When a perfectly healthy, pregnant, 29-year-old gets diagnosed with breast cancer, people have a lot of questions...
Q: Do you know if you have the BRCA1 or BRCA2 gene that is know to cause some breast cancers in young women?
A: I do not have the BRCA1 or BRCA2 gene.
Q: Do you have a family history of breast cancer?
A: Not really. Both of my Dad's grandmother's had breast cancer in their 70s and survived. My maternal grandmother got ovarian cancer in her 60s and died of it (ovarian and breast cancer are related). So I'm really an outlier. I hope this means my daughter will never have to experience this horrible disease.
Q: How are pregnancy and breast cancer related?
A: Pregnancy-associated breast cancer (PABC) occurs is 1/3000 pregnant women. Young patients with PABC do not have worse prognosis compared with those with non-PABC. Some doctors think that pregnancy hormones can fuel the growth of breast cancer, but the exact relationship is not known.
Q: Can you seriously do chemo while pregnant? How does that even make sense?
A: Yes. Many of the chemo drugs do not cross the placenta due the molecular size of them. News story here. Medical article here. I've met dozens of women (online and in person) who've had chemo (most typically Adriamycin and Cytoxin) while pregnant and have perfectly healthy, vibrant children.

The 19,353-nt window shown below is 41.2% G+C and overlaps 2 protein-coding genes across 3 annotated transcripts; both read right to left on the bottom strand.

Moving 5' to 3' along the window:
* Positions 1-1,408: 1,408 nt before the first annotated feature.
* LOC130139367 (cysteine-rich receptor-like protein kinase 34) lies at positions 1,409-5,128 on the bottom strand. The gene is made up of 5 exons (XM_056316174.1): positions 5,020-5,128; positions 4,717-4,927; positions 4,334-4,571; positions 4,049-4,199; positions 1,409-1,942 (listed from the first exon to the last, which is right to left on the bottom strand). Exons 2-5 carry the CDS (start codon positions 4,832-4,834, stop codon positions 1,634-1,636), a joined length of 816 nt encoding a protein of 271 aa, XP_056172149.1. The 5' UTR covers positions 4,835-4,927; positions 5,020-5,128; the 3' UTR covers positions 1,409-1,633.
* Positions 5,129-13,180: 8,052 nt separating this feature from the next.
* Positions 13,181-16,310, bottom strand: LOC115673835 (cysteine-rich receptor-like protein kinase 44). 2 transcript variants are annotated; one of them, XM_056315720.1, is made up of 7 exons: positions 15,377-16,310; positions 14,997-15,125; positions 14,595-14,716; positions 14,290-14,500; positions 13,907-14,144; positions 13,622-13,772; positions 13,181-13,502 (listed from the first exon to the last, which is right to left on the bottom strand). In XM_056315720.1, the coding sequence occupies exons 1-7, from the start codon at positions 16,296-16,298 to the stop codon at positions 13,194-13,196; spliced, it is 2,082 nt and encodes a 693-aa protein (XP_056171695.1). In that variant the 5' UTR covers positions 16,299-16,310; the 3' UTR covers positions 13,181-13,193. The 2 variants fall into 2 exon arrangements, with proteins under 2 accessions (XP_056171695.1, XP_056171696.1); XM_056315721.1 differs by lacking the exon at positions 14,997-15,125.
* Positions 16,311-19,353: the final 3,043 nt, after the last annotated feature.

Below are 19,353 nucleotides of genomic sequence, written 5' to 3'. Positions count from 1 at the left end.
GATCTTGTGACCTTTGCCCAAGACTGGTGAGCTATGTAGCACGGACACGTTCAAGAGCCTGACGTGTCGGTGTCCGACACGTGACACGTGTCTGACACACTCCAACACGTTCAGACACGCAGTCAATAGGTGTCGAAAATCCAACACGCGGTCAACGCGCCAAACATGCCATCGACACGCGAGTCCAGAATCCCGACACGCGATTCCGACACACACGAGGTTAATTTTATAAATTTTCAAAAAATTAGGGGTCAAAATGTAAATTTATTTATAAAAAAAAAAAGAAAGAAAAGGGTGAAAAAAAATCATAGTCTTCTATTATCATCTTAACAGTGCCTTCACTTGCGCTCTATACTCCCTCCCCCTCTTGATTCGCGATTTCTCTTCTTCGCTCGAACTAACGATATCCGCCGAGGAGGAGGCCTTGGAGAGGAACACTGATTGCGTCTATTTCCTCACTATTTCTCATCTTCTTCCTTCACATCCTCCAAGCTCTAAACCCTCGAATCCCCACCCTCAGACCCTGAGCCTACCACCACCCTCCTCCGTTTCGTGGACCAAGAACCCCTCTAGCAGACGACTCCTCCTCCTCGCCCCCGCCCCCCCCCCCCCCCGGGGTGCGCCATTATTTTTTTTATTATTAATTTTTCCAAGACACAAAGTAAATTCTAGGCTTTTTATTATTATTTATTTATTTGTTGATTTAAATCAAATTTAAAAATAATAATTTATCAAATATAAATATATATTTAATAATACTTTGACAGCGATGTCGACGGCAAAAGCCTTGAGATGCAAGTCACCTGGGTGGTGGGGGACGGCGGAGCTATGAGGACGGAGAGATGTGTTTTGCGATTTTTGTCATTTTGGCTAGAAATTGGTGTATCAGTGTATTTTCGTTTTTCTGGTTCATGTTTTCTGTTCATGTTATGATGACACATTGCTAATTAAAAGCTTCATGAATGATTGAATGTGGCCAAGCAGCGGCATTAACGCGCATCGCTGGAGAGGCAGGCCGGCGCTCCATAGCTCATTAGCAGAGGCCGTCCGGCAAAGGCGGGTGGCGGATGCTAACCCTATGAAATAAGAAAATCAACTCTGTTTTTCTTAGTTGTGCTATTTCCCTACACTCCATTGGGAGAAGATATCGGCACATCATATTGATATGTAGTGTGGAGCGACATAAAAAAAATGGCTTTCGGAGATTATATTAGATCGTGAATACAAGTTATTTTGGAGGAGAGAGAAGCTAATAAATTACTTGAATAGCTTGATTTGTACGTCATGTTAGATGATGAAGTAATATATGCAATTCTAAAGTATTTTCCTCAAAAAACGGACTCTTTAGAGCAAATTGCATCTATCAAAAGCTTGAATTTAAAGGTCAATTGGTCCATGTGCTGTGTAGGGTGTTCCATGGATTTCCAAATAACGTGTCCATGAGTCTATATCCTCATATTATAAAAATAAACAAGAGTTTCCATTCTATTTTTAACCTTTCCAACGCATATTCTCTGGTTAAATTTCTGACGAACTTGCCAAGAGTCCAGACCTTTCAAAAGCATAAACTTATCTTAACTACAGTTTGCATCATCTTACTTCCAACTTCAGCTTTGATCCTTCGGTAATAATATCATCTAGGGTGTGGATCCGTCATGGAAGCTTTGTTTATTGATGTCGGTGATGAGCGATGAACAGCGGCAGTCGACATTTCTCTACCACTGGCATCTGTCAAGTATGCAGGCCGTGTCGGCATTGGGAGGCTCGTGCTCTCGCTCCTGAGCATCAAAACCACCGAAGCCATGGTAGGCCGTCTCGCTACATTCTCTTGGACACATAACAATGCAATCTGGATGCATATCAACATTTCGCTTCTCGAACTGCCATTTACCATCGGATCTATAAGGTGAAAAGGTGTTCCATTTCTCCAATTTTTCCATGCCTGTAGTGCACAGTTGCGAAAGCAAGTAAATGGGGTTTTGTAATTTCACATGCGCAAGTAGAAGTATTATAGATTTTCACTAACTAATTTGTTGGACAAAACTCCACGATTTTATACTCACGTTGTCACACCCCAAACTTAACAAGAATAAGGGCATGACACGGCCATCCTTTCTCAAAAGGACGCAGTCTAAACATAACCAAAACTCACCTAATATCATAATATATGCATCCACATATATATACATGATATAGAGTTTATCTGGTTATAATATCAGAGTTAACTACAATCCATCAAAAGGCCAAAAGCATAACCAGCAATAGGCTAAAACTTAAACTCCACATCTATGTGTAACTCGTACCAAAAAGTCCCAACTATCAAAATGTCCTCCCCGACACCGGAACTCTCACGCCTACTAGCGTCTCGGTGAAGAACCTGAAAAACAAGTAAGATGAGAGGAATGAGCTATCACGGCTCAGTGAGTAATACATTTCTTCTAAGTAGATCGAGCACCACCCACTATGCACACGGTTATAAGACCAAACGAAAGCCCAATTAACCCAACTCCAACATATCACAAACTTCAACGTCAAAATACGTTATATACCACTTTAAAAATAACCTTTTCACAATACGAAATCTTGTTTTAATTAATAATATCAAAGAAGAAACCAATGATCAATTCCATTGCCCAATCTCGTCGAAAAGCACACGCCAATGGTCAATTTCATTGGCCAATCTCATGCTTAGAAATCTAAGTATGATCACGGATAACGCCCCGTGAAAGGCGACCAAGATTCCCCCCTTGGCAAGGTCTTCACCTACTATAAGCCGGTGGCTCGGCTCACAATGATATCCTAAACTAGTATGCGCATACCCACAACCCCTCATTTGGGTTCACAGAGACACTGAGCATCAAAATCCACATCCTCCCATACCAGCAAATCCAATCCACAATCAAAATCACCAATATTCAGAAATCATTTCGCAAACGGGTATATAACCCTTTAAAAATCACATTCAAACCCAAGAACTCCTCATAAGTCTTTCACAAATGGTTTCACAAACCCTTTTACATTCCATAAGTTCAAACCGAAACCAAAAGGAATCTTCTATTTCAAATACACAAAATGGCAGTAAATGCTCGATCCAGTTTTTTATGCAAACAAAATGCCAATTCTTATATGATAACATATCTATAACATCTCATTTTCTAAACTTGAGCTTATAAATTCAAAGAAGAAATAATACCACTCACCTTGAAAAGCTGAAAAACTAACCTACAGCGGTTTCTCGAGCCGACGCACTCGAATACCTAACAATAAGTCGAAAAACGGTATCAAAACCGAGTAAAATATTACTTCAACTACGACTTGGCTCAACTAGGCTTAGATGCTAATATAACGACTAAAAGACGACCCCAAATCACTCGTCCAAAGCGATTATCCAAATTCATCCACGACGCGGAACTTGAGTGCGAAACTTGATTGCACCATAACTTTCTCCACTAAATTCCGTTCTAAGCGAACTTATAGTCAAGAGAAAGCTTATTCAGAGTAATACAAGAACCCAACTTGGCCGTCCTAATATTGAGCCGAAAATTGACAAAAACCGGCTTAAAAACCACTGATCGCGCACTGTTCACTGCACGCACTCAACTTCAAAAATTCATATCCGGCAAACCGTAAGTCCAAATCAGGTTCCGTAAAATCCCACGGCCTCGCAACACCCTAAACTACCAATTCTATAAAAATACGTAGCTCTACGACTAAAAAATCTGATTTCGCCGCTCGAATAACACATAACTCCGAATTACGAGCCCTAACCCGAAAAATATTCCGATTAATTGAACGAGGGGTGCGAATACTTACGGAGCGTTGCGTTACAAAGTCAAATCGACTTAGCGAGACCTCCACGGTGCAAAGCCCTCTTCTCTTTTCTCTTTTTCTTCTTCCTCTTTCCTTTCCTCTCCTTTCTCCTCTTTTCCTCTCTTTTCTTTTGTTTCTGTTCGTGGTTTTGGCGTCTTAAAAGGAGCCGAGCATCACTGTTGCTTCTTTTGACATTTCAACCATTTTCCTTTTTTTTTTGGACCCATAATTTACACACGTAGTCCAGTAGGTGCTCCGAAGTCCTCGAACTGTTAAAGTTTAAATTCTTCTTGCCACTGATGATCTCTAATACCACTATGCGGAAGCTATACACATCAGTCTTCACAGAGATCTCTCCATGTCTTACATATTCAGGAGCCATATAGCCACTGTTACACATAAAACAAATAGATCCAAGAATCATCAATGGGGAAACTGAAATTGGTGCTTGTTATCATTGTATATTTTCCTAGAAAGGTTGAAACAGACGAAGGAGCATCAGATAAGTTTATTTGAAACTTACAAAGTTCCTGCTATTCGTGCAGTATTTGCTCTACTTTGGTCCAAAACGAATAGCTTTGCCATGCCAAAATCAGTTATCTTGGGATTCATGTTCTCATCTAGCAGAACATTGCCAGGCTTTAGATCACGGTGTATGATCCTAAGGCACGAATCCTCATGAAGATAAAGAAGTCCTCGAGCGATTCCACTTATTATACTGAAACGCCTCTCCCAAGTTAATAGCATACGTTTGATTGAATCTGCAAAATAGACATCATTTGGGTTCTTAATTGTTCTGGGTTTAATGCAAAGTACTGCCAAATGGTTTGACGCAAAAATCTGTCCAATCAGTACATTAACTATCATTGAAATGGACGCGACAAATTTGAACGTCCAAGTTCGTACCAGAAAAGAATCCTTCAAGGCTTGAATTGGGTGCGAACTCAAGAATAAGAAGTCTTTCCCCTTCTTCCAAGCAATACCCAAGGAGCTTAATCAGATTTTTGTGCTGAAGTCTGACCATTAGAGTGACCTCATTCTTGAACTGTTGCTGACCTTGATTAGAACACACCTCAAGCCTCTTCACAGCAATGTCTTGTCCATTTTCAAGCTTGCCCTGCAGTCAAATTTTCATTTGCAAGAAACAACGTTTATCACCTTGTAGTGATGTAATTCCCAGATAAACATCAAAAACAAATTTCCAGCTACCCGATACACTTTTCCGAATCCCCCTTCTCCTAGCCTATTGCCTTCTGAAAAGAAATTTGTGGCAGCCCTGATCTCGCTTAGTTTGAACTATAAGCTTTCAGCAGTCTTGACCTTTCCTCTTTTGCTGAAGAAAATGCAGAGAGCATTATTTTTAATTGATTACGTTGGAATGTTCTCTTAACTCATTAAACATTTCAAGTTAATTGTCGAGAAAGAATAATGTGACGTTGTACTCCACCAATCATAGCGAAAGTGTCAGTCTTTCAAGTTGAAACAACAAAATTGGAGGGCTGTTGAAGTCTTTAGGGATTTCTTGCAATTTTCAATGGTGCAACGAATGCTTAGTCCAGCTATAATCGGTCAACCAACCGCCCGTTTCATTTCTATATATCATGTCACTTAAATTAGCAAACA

Q: What is the survival rate for your type of breast cancer?
A: At diagnosis based on my type and stage we estimate it be around a 70% chance (some recent studies even put the odds as high 80%) as of disease-free survival after 5 years. If I'm cancer free for 5 years, it's unlikely this cancer will ever return.
Q: Does a pathological complete response change your survival odds?
A: Studies show that those that have a complete response to chemo have between an 85%-95% disease-free survival rate. So yes, a complete response is a positive prognostic indicator.
Q: Are you glad you did neo-adjunctive chemotherapy?
A: Yes, yes, YES. It was the recommendation of my doctors for my particular stage and type of breast cancer (triple negative). It was great because my mastectomy after chemo showed that there was no living cancer cells left in the breast or lymph nodes which means the chemo worked. Also, I didn't have to have surgery while pregnant.